5 Study Methods to Beat Boredom During Finals
We are that point in the semester—week 16 out of 16. Final exams are next week and as daunting as they are, I still manage to get bored with studying. I think my brain is just tired of absorbing information!
Are you in the same boat? No need to worry—here’s 5 study methods that will keep you refreshed and excited to learn (or relearn)!
Use any of these to help you review material and change up how you study! Try a new method that you’ve never done before and share with friends!
1. Write your own practice questions
This one takes some serious time, but I swear by it. Erika and I make practice tests for each other and they’re super helpful. I think actually making the questions is more helpful for me than taking the practice test, but you may benefit more from taking practice questions.
By making your own questions, you’re first practicing the style of the real exam. Nursing questions like to ask which is the BEST answer (even though they’re all correct), or multiple answer questions. When making my own questions, I try to mimic this as much as possible. Practice makes perfect, people.
You’re also reviewing the content. I try to make a test question for every PowerPoint slide we have (yes, 100+ questions per exam review!) and this really forces me to read every single word. I have to read, review and truly understand the content in order to make a question about it and then select an answer.
Also by coming up with incorrect answers, you’re learning what is NOT part of the content. I try to keep my incorrect answers relevant—no silly options.
If I only do ONE method of studying, it’s this, because it almost always guarantees me an A. You might think your questions won’t be as good as you’d like or as good as someone else’s, or that you won’t be able to remember which is correct and incorrect… Believe in yourself and just make practice questions, even if they don’t seem very good. You’re still reviewing content! Erika says our questions we make are actually harder than the test!
2. Rewrite, rewrite, rewrite!
Whether you prefer handwritten notes or typing notes on the computer, rewrite them by hand. There are so many different ways you can do this, like
· Making outlines
· Drawing diagrams/flow charts
· Writing on lined paper vs white paper
· Using colorful pens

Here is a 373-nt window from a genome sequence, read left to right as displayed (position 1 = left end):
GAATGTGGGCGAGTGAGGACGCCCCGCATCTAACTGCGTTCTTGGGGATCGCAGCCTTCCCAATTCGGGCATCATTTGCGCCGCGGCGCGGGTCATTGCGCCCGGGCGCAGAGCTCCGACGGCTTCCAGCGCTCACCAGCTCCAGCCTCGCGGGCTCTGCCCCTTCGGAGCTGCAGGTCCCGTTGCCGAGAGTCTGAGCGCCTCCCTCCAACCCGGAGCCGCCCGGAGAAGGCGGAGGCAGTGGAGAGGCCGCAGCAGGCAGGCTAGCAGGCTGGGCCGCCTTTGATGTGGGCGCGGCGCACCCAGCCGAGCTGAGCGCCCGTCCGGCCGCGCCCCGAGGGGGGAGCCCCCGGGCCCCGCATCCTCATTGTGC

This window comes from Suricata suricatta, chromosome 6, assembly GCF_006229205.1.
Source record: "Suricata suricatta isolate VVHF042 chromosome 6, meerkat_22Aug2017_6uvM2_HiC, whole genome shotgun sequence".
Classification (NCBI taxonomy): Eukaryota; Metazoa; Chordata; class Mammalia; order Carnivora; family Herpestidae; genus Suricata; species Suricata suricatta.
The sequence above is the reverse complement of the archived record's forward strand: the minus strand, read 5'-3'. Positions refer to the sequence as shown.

· Drawing clouds or air bubbles
Basically, do whatever feels creative and fun to you. Rewrite the professor’s handouts and add in the notes you took from lecture and create one large set of notes.
Rewriting helps you review word-for-word what you learned in class, and making them look nice with neat handwriting, diagrams and doodles makes it more fun and enjoyable to look at (which is actually really important!)
3. Flash Cards—the OG
For classes with a lot of definitions to memorize, flash cards can be a great tool. Quizlet is a great resource for creating flashcards but pen and paper make excellent ones too!
This method actually knocks two out—both flash card review and rewriting the material (#2). You are copying the information down again, then memorizing with the card! The first time you go through your cards, just read them. The second time, read the definitions/backside first, and try to guess the answer. Then, the last step is to read the answer/front side first, then describe the definition/backside. Repeat until you know the material! Does this take you back to middle school? Anyone?
The only trick to this method is doing it early enough. Allow yourself ample time to write the cards and study with them—there’s no point in doing this trick the night before.
AKA my best friend. I love watching YouTube videos so much. There are so many great resources and videos on nursing processes/concepts that can help you review. This is a great tool if you’re tired of staring at notes and textbooks, because it’s really different than any other method of studying. Plus, if you’re a visual or auditory learner, it accommodates that!
My favorite nursing channel for studying is RegisteredNurseRN. Sara is extraordinarily smart and teaches the material with ease. If you go to her website, there are also practice tests and other resources.
Just be careful not to get distracted and travel to other videos that are off topic.
5. Teach it to a friend
Educating patients on their disease or managing symptoms is often verified with the “Teach-back method.” Basically, if the patient can restate in their own words what you’ve taught them, you know they understand.
So do the same thing for your exam: teach a friend or another student what you’ve learned. Pretend you’re the patient that has been taught the material, and put everything in your own words to describe each concept. Be sure to give plenty of examples and restate main ideas.
How do you combat boredom when studying? Do you like to change up your study methods? Be sure to leave a comment and subscribe to get the latest posts and updates.